"What a day! I don't think any of us expected it to unfold like this." ...Mark Webber
The British Grand Prix provided dramatic and sometimes spectacular viewing, but not always for the right reasons. The tyre failures have been well documented but let's not take anything away from some of the brilliant drives we saw from too many drivers to list. It was a race which gave us excitement and great racing, particularly in the closing laps, so although urgent action is needed to sort out the tyre situation, there still remains a lot to be positive about in current formula 1.
For the second race running my tips had a bad day at the office with the Sebastian Vettel's gearbox problems and Lewis Hamilton's tyre failure causing me a couple of losses and also having a knock on effect with other bets such as Highest Scoring Team and Safety Car.
Also for the second race running, my longer priced riskier bets were especially poor with my eachway bet on Mark Webber being the only bet to make a profit (with an eachway return of 26 points). This is how my shorter priced bets got on:
Pre-Qualifying - Shorter Priced Bets:Qualify On Front Row:
20 points on Lewis Hamilton at 1.8 - WIN 36 points
Lewis hadn't been happy with his car all throughout practise but when it actually mattered in Q3 he was able to produce a stunning qualifying lap to claim his second pole position of the season.
Qualifying Winning Margin:
20 points on Under 0.25 Seconds at 1.53 - LOSS
Lewis Hamilton's phenomenal qualifying lap meant that he qualified on pole by a clear 0.452 of a second ahead of Nico Rosberg.
Highest Scoring Team:
20 points on Red Bull at 1.9 - LOSS
With 11 laps to go this was looking like a decent bet, but Sebastian Vettel's retirement due to gearbox failure gave Nico Rosberg the chance to claim the victory and coupled with Lewis Hamilton's impressive drive through the field to fourth place meant that Mercedes finished the British Grand Prix as the highest scoring team.
Top Ten Finish:
20 points on Jean-Eric Vergne at 2.0 - LOSS
Jean-Eric Vergne's car suffered significant damage as a result of his tyre failure and so Toro Rosso took the decision on lap 35 to retire Vergne from the race.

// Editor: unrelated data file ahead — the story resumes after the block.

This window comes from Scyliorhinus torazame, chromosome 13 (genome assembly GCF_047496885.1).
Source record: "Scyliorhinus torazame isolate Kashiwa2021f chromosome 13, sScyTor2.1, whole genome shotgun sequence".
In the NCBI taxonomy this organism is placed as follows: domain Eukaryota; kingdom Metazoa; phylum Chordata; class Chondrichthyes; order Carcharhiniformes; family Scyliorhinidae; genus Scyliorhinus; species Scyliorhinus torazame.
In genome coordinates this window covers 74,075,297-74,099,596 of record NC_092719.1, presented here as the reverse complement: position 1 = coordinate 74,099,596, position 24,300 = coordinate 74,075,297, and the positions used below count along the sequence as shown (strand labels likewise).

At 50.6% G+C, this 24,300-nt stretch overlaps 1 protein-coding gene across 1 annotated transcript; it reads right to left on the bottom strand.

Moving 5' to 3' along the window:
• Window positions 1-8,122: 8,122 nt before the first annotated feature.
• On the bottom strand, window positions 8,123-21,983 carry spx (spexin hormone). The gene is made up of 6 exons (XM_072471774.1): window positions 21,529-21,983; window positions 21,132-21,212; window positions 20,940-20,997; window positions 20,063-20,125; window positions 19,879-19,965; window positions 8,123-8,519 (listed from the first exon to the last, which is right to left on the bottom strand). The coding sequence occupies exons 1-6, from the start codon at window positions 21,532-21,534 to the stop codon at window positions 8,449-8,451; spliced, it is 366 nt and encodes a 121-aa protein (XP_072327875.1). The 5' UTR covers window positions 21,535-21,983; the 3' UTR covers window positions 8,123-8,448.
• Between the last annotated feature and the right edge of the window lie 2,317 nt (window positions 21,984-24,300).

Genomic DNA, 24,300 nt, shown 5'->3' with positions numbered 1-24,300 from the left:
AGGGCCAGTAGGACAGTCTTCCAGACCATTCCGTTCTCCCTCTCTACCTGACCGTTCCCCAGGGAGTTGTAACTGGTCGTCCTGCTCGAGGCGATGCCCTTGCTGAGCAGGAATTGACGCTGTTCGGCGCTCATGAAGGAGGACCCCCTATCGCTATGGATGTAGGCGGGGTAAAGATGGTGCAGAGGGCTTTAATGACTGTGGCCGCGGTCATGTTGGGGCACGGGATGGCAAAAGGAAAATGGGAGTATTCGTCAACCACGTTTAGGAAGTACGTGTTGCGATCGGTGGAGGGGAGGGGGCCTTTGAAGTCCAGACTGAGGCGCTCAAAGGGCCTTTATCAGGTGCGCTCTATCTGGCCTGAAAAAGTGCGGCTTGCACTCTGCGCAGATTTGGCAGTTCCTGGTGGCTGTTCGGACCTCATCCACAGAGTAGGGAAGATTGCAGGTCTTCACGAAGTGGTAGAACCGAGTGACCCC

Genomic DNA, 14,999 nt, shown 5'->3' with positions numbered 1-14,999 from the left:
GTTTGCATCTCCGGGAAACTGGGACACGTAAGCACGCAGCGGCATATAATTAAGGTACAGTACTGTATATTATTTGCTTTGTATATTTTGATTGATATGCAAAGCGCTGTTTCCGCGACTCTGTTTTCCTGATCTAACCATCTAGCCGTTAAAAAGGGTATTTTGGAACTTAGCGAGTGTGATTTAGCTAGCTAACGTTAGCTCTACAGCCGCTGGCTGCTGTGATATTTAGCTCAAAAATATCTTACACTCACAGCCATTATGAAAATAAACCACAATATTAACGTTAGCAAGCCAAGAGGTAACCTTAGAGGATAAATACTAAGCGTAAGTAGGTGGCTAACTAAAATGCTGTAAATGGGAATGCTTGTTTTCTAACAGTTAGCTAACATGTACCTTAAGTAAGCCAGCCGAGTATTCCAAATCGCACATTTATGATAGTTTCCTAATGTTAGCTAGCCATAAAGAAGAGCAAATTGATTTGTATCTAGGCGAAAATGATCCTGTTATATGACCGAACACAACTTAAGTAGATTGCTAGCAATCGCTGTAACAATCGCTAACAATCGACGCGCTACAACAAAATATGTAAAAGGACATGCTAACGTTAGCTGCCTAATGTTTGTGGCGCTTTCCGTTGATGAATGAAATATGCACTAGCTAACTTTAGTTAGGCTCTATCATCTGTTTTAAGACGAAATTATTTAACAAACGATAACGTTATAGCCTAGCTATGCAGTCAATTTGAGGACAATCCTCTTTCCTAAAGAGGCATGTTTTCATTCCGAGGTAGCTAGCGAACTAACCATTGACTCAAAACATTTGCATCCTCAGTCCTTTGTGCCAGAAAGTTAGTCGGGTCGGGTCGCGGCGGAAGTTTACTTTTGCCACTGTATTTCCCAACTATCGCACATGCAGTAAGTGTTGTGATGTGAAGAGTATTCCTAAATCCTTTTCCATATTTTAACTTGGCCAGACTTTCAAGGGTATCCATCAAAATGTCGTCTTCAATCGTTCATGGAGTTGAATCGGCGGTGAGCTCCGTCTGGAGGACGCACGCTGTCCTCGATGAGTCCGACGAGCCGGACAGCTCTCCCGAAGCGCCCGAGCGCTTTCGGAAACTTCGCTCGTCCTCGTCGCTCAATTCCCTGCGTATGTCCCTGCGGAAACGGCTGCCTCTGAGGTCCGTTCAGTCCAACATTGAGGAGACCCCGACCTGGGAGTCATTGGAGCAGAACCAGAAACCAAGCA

Total Classified Finishers:
20 points on Over 18.5 Finishers at 1.85 - WIN 37 points
Despite the high number of tyre failures the British Grand Prix saw only two retirements with 20 cars classified at the finish.
Post-Qualifying - Shorter Priced Bets:Race Winner:
20 points on Sebastian Vettel at 2.3 - LOSS
Sebastian Vettel looked to be heading for another probable victory until a gearbox failure on lap 41 brought an end to his race. It was bad for my bet, but in terms of the championship battle it keeps things exciting and ensures that Alonso and Raikkonen both remain in contention in the points standings.
20 points on Mark Webber at 2.1 - WIN 42 points
Mark had a troublesome start with a poor getaway and then front wing damage forcing him into an early pit for a new front wing, but despite this he was right there at the end and if he'd had a few more laps then he may even have been able to challenge Rosberg for the victory.
Lap 1 Retirements:
20 points on Lap 1 Retirements - None at 1.53 - WIN 31 points
This has been a solid bet all season and in an unpredictable Grand Prix this was one of the few bets which went to form.
20 points on 6 Seconds Or More at 1.73 - LOSS
The British Grand Prix produced the first dramatic finish of the season with less than a second separating Nico Rosberg from Mark Webber as they crossed the finish line.
20 points on Safety Car - No at 1.57 - LOSS
The tyre failures have been well documented and we actually saw two safety car periods, with Charlie Whiting commenting after the race that he even considered red flagging the race.
As we only have a week until the German Grand Prix I won't have time to produce the usual form guides for various betting markets, but I'll try to post an overall summary at some point during the week.
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Finally, I just want to make the point that in all the furore over the Mercedes/Pirelli test, one important point seemed to get missed:
Formula 1 clearly needs in season tyre testing.
Amid all the accusations and counter-accusations over Testgate, the need for tyre testing didn't seem to be given the focus it deserves. When it comes to safety though, you can't take chances so the teams need to put aside their personal interests and act in the overall interests of the sport.
Back in the late 90s/early 00s victory in formula 1 seemed to owe as much to inter-team politics as it did engineering excellence. Thankfully under Jean Todt we seem to have moved on from those days and until Testgate, modern formula 1 had seen most teams, in general, co-operating and trying to get along for the good of the sport. Hopefully the British Grand Prix will now have acted as a reminder to the teams and will help to avoid a return to the bad old days of politics dominating the sport.
Thankfully the FIA seem to be treating this as the priority it deserves to be, as decisions have already been taken to allow tests to take place, but hopefully in future it won't take a situation like the one we had at Silverstone to get everyone once again putting the sport's interests before their own.
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